“He had been drinking it as a tea to help with anxiety and ultimately ended up in the school’s student health center in acute opioid withdrawal”
-Marianne Chai M.D.

Dr. Chai first encountered kratom when treating a teenage boy for addiction. Like many therapists and addiction medicine clinicians, Dr. Chai was surprised to learn about this legal substance that has been increasingly popular among teenagers and adolescents.

An herbal supplement that is deemed dangerous

Kratom, commonly known as biak, ketum, kakuam, ithang, and thom is a green psychotropic substance made from a tropical tree that originates in Southeast Asia. This psychoactive substance can be easily ordered on the Internet and is a popular substance because it has opioid and stimulant-like properties. It is an unregulated herbal supplement that the DEA considers a “drug of concern.” Since kratom is legal and does not require a prescription, it is easily attainable and is often falsely advertised as “safe”. It can be found in powder and capsule form and is commonly used to make tea.

Mitragynine is one of the active ingredients found in kratom leaves. This ingredient interacts with receptor systems in the brain to produce stimulant effects. Mitragynine and another compound, 7-α-hydroxymitragynine, interact with opioid receptors in the brain, producing the pleasurable, pain-reducing effects of opioids, especially when users consume large amounts of the plant. The combination of stimulant and opioid-like effects is what makes this drug so attractive to many users.

Kratom use among students and middle-aged adults

Young high school and college-aged students are turning to Kratom to help cram for exams, help lower anxiety, and help relieve pain. Many news stories have appeared in recent years, falsely highlighting safe uses for kratom such as relieving anxiety, eliminating chronic pain, and curing long-standing medical illnesses such as diabetes. Kratom is also advertised as a means to reduce opioid withdrawals; however, to date, there have been no well-controlled scientific studies showing that kratom is effective for opioid abuse withdrawal or any other condition in humans.

Kratom is not just a popular drug among high school and college-aged students. It is also becoming increasingly popular among middle-aged adults living with chronic pain and are seeking relief.

Since kratom is legal, deemed as all-natural, and easily attainable, many young people assume it is safe. The major challenge associated with kratom is a perceptual one. Many individuals do not consider the dangers of this drug until they get into trouble.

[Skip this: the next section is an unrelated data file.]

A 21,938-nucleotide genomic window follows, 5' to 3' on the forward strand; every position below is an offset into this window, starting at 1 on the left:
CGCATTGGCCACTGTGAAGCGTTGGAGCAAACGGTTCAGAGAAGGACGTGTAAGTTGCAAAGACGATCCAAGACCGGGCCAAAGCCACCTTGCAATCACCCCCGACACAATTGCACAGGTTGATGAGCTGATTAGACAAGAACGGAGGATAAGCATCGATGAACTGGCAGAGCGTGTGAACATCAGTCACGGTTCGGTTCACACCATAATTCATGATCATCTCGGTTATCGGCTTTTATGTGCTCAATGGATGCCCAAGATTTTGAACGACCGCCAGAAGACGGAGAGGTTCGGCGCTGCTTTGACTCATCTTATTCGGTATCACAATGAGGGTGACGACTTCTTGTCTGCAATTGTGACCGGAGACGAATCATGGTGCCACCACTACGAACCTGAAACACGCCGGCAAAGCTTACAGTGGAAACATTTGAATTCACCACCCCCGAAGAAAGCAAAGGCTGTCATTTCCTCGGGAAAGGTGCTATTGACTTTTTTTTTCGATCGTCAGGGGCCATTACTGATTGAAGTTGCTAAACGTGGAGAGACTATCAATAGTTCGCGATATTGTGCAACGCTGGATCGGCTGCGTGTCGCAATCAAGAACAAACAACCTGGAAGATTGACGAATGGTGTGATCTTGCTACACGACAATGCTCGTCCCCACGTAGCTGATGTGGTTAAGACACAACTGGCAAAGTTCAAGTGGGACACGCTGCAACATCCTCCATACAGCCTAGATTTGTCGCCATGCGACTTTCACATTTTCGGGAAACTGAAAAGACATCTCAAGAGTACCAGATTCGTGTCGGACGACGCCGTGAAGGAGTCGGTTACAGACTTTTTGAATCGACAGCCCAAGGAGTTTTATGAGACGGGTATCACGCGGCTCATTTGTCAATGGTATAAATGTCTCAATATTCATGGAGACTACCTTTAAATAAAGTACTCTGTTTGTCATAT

Is kratom addictive?

Since kratom has both opioid and stimulant effects, it can be both physically and psychologically addictive. Many users admit to taking kratom to help relieve opioid withdrawals, but longer-term use of kratom can result in dependence and withdrawal. Withdrawal from kratom is not always easy and often mirrors the effects of opioid withdrawals.

Withdrawal side effects include the following:

  • Muscle aches and pains
  • Irritability
  • Insomnia
  • Aggressive behavior
  • Hostility
  • Runny nose
  • Watery eyes
  • Diarrhea
  • Nausea and vomiting
  • Food cravings
  • Anxiety
  • Depression
  • Hot flashes

Can I overdose on kratom?

“In 2017, the FDA identified at least 44 deaths related to kratom, with at least one case investigated as possible use of pure kratom. The FDA reports note that many of the kratom-associated deaths appeared to have resulted from adulterated products or taking kratom with other potent substances…”
-Drugabuse.gov

As with many other addictive substances, it is possible to overdose on kratom, especially when under the influence of other drugs such as opioids, benzodiazepines, cocaine, and alcohol. Although kratom is legal and can be obtained without a prescription, this does not necessarily imply that it is safe for consumption.

What are the side effects of kratom intoxication?

When kratom is taken in small amounts; users report increased energy, sociability, and alertness instead of sedation. However, kratom can also cause uncomfortable and sometimes dangerous side effects, including the following:

  • Sweating
  • Increased urination
  • Elevated heart rate
  • Nausea
  • Itching
  • Vomiting
  • Weight loss
  • Insomnia
  • Hallucinations
  • Loss of appetite
  • Seizures
  • Liver damage
  • Cardiac arrest

Since there are many active ingredients that have not been studied in kratom, the safety profile, addiction potential, and long-term effects are still widely unknown.

Seeking help

Although kratom withdrawal is not life-threatening, the addictive behavior associated with kratom can be dangerous. Since kratom has both opioid and stimulant-like properties, many individuals may also be physically dependent on other classes of drugs that have harmful profiles. There are no medications used to treat kraton dependence; however, a wide array of psychotherapy approaches can help individuals overcome behaviors and lifestyle choices that coincide with substance use disorders.

ARC is a full-service addiction treatment center located in the Los Angeles area that has remained open throughout the COVID-19 pandemic. The treatment staff at ARC ensures that your detox, treatment, and recovery are tailored to your individual needs. Our goal is to provide individualized treatment in a safe and secure environment in hopes that you can live a happier, healthier, and prosperous future.

Kristen Fuller, M.D., is a clinical content writer and enjoys writing about evidence-based topics in the cutting-edge world of mental health and addiction medicine. She is a family medicine physician and author, who also teaches and contributes to medicine board education. Her passion lies within educating the public on preventable diseases, including mental health disorders and the stigma associated with them.